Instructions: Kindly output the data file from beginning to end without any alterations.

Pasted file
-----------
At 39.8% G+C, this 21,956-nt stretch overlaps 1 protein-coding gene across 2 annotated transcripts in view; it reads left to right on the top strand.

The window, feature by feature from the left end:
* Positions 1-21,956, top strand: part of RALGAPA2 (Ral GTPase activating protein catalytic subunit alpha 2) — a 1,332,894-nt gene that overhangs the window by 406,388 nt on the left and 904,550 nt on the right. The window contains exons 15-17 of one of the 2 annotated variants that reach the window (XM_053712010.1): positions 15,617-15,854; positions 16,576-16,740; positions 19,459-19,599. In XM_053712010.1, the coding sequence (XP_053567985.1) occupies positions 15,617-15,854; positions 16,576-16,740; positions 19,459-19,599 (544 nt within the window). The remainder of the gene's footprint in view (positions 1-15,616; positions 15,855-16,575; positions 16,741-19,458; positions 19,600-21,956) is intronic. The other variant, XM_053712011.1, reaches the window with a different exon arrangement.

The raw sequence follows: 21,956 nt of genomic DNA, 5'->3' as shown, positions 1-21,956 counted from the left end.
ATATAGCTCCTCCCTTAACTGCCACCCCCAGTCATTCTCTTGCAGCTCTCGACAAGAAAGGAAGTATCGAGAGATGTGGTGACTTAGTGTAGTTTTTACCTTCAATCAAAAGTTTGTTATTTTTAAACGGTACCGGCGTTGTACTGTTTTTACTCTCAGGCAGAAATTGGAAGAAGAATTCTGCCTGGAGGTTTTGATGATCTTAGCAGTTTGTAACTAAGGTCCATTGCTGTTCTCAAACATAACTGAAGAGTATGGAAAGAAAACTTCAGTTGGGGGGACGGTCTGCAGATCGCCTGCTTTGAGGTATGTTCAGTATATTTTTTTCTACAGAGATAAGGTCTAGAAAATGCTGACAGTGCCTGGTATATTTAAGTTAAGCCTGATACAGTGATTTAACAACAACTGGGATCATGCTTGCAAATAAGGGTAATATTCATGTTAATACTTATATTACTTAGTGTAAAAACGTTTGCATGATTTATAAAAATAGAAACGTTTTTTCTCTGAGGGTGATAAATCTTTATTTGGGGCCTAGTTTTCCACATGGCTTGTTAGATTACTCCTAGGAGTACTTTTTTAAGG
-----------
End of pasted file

At 39.8% G+C, this 21,956-nt stretch overlaps 1 protein-coding gene across 2 annotated transcripts in view; it reads left to right on the top strand.

The window, feature by feature from the left end:
* Positions 1-21,956, top strand: part of RALGAPA2 (Ral GTPase activating protein catalytic subunit alpha 2) — a 1,332,894-nt gene that overhangs the window by 406,388 nt on the left and 904,550 nt on the right. The window contains exons 15-17 of one of the 2 annotated variants that reach the window (XM_053712010.1): positions 15,617-15,854; positions 16,576-16,740; positions 19,459-19,599. In XM_053712010.1, the coding sequence (XP_053567985.1) occupies positions 15,617-15,854; positions 16,576-16,740; positions 19,459-19,599 (544 nt within the window). The remainder of the gene's footprint in view (positions 1-15,616; positions 15,855-16,575; positions 16,741-19,458; positions 19,600-21,956) is intronic. The other variant, XM_053712011.1, reaches the window with a different exon arrangement.

The raw sequence follows: 21,956 nt of genomic DNA, 5'->3' as shown, positions 1-21,956 counted from the left end.
ATATAGCTCCTCCCTTAACTGCCACCCCCAGTCATTCTCTTGCAGCTCTCGACAAGAAAGGAAGTATCGAGAGATGTGGTGACTTAGTGTAGTTTTTACCTTCAATCAAAAGTTTGTTATTTTTAAACGGTACCGGCGTTGTACTGTTTTTACTCTCAGGCAGAAATTGGAAGAAGAATTCTGCCTGGAGGTTTTGATGATCTTAGCAGTTTGTAACTAAGGTCCATTGCTGTTCTCAAACATAACTGAAGAGTATGGAAAGAAAACTTCAGTTGGGGGGACGGTCTGCAGATCGCCTGCTTTGAGGTATGTTCAGTATATTTTTTTCTACAGAGATAAGGTCTAGAAAATGCTGACAGTGCCTGGTATATTTAAGTTAAGCCTGATACAGTGATTTAACAACAACTGGGATCATGCTTGCAAATAAGGGTAATATTCATGTTAATACTTATATTACTTAGTGTAAAAACGTTTGCATGATTTATAAAAATAGAAACGTTTTTTCTCTGAGGGTGATAAATCTTTATTTGGGGCCTAGTTTTCCACATGGCTTGTTAGATTACTCCTAGGAGTACTTTTTTAAGG